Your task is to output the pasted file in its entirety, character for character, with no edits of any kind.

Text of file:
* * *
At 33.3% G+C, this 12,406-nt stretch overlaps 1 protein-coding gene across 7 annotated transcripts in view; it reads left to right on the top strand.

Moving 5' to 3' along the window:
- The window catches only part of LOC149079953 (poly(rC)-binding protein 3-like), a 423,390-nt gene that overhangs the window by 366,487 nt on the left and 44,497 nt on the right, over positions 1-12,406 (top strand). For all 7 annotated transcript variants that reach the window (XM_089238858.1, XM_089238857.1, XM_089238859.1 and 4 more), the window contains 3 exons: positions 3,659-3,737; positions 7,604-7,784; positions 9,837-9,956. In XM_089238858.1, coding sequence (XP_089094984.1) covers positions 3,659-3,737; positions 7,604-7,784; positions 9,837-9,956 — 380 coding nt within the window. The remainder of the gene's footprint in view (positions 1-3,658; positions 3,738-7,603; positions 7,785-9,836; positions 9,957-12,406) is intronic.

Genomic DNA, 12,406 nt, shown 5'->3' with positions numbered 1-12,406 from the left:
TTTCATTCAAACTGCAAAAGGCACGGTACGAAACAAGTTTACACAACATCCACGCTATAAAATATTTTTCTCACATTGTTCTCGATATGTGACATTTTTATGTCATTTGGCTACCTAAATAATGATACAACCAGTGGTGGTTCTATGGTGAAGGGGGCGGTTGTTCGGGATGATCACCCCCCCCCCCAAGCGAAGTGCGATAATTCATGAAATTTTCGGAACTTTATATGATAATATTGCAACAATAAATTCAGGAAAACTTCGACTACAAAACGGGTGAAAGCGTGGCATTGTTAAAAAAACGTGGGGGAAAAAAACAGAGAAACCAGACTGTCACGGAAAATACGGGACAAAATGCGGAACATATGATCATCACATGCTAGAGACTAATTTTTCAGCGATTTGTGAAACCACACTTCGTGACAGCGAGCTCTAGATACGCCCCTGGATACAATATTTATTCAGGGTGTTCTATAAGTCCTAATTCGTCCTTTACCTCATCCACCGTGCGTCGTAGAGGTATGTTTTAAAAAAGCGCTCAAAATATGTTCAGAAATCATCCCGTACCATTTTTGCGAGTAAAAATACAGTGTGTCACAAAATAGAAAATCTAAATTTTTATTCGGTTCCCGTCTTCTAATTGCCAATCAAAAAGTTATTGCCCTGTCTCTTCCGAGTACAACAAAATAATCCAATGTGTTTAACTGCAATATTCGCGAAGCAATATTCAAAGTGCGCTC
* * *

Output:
At 33.3% G+C, this 12,406-nt stretch overlaps 1 protein-coding gene across 7 annotated transcripts in view; it reads left to right on the top strand.

Moving 5' to 3' along the window:
- The window catches only part of LOC149079953 (poly(rC)-binding protein 3-like), a 423,390-nt gene that overhangs the window by 366,487 nt on the left and 44,497 nt on the right, over positions 1-12,406 (top strand). For all 7 annotated transcript variants that reach the window (XM_089238858.1, XM_089238857.1, XM_089238859.1 and 4 more), the window contains 3 exons: positions 3,659-3,737; positions 7,604-7,784; positions 9,837-9,956. In XM_089238858.1, coding sequence (XP_089094984.1) covers positions 3,659-3,737; positions 7,604-7,784; positions 9,837-9,956 — 380 coding nt within the window. The remainder of the gene's footprint in view (positions 1-3,658; positions 3,738-7,603; positions 7,785-9,836; positions 9,957-12,406) is intronic.

Genomic DNA, 12,406 nt, shown 5'->3' with positions numbered 1-12,406 from the left:
TTTCATTCAAACTGCAAAAGGCACGGTACGAAACAAGTTTACACAACATCCACGCTATAAAATATTTTTCTCACATTGTTCTCGATATGTGACATTTTTATGTCATTTGGCTACCTAAATAATGATACAACCAGTGGTGGTTCTATGGTGAAGGGGGCGGTTGTTCGGGATGATCACCCCCCCCCCCAAGCGAAGTGCGATAATTCATGAAATTTTCGGAACTTTATATGATAATATTGCAACAATAAATTCAGGAAAACTTCGACTACAAAACGGGTGAAAGCGTGGCATTGTTAAAAAAACGTGGGGGAAAAAAACAGAGAAACCAGACTGTCACGGAAAATACGGGACAAAATGCGGAACATATGATCATCACATGCTAGAGACTAATTTTTCAGCGATTTGTGAAACCACACTTCGTGACAGCGAGCTCTAGATACGCCCCTGGATACAATATTTATTCAGGGTGTTCTATAAGTCCTAATTCGTCCTTTACCTCATCCACCGTGCGTCGTAGAGGTATGTTTTAAAAAAGCGCTCAAAATATGTTCAGAAATCATCCCGTACCATTTTTGCGAGTAAAAATACAGTGTGTCACAAAATAGAAAATCTAAATTTTTATTCGGTTCCCGTCTTCTAATTGCCAATCAAAAAGTTATTGCCCTGTCTCTTCCGAGTACAACAAAATAATCCAATGTGTTTAACTGCAATATTCGCGAAGCAATATTCAAAGTGCGCTC